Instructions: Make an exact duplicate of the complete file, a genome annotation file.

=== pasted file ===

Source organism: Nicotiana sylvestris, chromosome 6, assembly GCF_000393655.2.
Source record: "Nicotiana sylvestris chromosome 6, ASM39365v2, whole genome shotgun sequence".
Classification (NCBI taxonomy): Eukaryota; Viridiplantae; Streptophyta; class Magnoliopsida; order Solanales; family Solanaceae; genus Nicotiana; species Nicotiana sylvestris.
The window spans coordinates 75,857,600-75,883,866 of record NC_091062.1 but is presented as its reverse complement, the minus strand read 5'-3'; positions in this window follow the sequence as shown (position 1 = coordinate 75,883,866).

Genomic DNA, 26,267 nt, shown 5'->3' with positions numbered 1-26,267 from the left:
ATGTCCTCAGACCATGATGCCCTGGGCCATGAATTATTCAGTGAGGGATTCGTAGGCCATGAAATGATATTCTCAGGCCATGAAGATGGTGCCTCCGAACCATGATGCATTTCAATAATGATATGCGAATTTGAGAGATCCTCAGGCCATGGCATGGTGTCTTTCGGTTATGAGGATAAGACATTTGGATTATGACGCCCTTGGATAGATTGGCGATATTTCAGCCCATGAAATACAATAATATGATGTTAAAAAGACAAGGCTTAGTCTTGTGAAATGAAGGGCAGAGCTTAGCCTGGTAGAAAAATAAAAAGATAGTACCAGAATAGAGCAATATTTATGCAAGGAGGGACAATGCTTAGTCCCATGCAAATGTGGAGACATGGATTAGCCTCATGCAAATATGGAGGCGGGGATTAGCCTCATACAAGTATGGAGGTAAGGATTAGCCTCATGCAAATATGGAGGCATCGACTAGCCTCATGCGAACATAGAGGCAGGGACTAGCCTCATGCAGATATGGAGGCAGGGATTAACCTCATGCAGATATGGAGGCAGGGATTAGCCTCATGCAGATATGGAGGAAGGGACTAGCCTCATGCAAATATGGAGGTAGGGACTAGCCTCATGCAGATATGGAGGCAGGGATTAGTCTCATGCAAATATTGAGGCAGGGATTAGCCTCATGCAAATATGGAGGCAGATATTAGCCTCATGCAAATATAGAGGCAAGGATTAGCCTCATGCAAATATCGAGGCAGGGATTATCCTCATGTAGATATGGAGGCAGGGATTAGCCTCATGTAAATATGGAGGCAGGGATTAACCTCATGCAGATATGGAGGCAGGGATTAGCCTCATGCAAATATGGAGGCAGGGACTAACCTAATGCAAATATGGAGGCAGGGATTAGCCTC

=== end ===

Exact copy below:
Source organism: Nicotiana sylvestris, chromosome 6, assembly GCF_000393655.2.
Source record: "Nicotiana sylvestris chromosome 6, ASM39365v2, whole genome shotgun sequence".
Classification (NCBI taxonomy): Eukaryota; Viridiplantae; Streptophyta; class Magnoliopsida; order Solanales; family Solanaceae; genus Nicotiana; species Nicotiana sylvestris.
The window spans coordinates 75,857,600-75,883,866 of record NC_091062.1 but is presented as its reverse complement, the minus strand read 5'-3'; positions in this window follow the sequence as shown (position 1 = coordinate 75,883,866).

Genomic DNA, 26,267 nt, shown 5'->3' with positions numbered 1-26,267 from the left:
ATGTCCTCAGACCATGATGCCCTGGGCCATGAATTATTCAGTGAGGGATTCGTAGGCCATGAAATGATATTCTCAGGCCATGAAGATGGTGCCTCCGAACCATGATGCATTTCAATAATGATATGCGAATTTGAGAGATCCTCAGGCCATGGCATGGTGTCTTTCGGTTATGAGGATAAGACATTTGGATTATGACGCCCTTGGATAGATTGGCGATATTTCAGCCCATGAAATACAATAATATGATGTTAAAAAGACAAGGCTTAGTCTTGTGAAATGAAGGGCAGAGCTTAGCCTGGTAGAAAAATAAAAAGATAGTACCAGAATAGAGCAATATTTATGCAAGGAGGGACAATGCTTAGTCCCATGCAAATGTGGAGACATGGATTAGCCTCATGCAAATATGGAGGCGGGGATTAGCCTCATACAAGTATGGAGGTAAGGATTAGCCTCATGCAAATATGGAGGCATCGACTAGCCTCATGCGAACATAGAGGCAGGGACTAGCCTCATGCAGATATGGAGGCAGGGATTAACCTCATGCAGATATGGAGGCAGGGATTAGCCTCATGCAGATATGGAGGAAGGGACTAGCCTCATGCAAATATGGAGGTAGGGACTAGCCTCATGCAGATATGGAGGCAGGGATTAGTCTCATGCAAATATTGAGGCAGGGATTAGCCTCATGCAAATATGGAGGCAGATATTAGCCTCATGCAAATATAGAGGCAAGGATTAGCCTCATGCAAATATCGAGGCAGGGATTATCCTCATGTAGATATGGAGGCAGGGATTAGCCTCATGTAAATATGGAGGCAGGGATTAACCTCATGCAGATATGGAGGCAGGGATTAGCCTCATGCAAATATGGAGGCAGGGACTAACCTAATGCAAATATGGAGGCAGGGATTAGCCTC